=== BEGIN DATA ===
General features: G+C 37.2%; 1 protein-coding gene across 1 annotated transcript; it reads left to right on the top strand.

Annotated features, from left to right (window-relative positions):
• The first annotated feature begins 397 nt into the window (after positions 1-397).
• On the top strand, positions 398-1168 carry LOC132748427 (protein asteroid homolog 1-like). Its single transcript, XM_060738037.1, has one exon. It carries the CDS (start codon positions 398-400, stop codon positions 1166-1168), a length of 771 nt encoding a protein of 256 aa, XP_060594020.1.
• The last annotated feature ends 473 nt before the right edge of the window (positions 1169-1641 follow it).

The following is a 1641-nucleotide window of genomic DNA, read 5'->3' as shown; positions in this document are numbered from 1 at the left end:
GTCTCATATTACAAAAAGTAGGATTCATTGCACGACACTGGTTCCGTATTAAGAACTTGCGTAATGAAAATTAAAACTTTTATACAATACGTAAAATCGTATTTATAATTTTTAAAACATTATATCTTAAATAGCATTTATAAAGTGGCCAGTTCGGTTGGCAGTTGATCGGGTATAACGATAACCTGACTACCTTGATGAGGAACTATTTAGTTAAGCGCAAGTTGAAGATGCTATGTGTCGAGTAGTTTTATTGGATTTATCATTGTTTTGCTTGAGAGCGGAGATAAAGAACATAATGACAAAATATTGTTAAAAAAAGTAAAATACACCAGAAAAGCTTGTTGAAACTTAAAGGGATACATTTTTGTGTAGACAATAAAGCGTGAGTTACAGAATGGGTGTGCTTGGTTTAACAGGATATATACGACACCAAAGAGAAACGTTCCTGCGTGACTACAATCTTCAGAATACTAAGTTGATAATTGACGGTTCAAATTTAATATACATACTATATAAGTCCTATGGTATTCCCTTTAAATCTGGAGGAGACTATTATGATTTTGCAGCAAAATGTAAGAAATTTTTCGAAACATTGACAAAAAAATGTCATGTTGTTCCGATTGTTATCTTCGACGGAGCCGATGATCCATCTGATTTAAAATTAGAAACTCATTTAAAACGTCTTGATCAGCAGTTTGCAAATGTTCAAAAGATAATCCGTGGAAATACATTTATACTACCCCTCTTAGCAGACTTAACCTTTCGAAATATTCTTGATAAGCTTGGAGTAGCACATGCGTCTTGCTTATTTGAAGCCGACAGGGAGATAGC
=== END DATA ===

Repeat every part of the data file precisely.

General features: G+C 37.2%; 1 protein-coding gene across 1 annotated transcript; it reads left to right on the top strand.

Annotated features, from left to right (window-relative positions):
• The first annotated feature begins 397 nt into the window (after positions 1-397).
• On the top strand, positions 398-1168 carry LOC132748427 (protein asteroid homolog 1-like). Its single transcript, XM_060738037.1, has one exon. It carries the CDS (start codon positions 398-400, stop codon positions 1166-1168), a length of 771 nt encoding a protein of 256 aa, XP_060594020.1.
• The last annotated feature ends 473 nt before the right edge of the window (positions 1169-1641 follow it).

The following is a 1641-nucleotide window of genomic DNA, read 5'->3' as shown; positions in this document are numbered from 1 at the left end:
GTCTCATATTACAAAAAGTAGGATTCATTGCACGACACTGGTTCCGTATTAAGAACTTGCGTAATGAAAATTAAAACTTTTATACAATACGTAAAATCGTATTTATAATTTTTAAAACATTATATCTTAAATAGCATTTATAAAGTGGCCAGTTCGGTTGGCAGTTGATCGGGTATAACGATAACCTGACTACCTTGATGAGGAACTATTTAGTTAAGCGCAAGTTGAAGATGCTATGTGTCGAGTAGTTTTATTGGATTTATCATTGTTTTGCTTGAGAGCGGAGATAAAGAACATAATGACAAAATATTGTTAAAAAAAGTAAAATACACCAGAAAAGCTTGTTGAAACTTAAAGGGATACATTTTTGTGTAGACAATAAAGCGTGAGTTACAGAATGGGTGTGCTTGGTTTAACAGGATATATACGACACCAAAGAGAAACGTTCCTGCGTGACTACAATCTTCAGAATACTAAGTTGATAATTGACGGTTCAAATTTAATATACATACTATATAAGTCCTATGGTATTCCCTTTAAATCTGGAGGAGACTATTATGATTTTGCAGCAAAATGTAAGAAATTTTTCGAAACATTGACAAAAAAATGTCATGTTGTTCCGATTGTTATCTTCGACGGAGCCGATGATCCATCTGATTTAAAATTAGAAACTCATTTAAAACGTCTTGATCAGCAGTTTGCAAATGTTCAAAAGATAATCCGTGGAAATACATTTATACTACCCCTCTTAGCAGACTTAACCTTTCGAAATATTCTTGATAAGCTTGGAGTAGCACATGCGTCTTGCTTATTTGAAGCCGACAGGGAGATAGC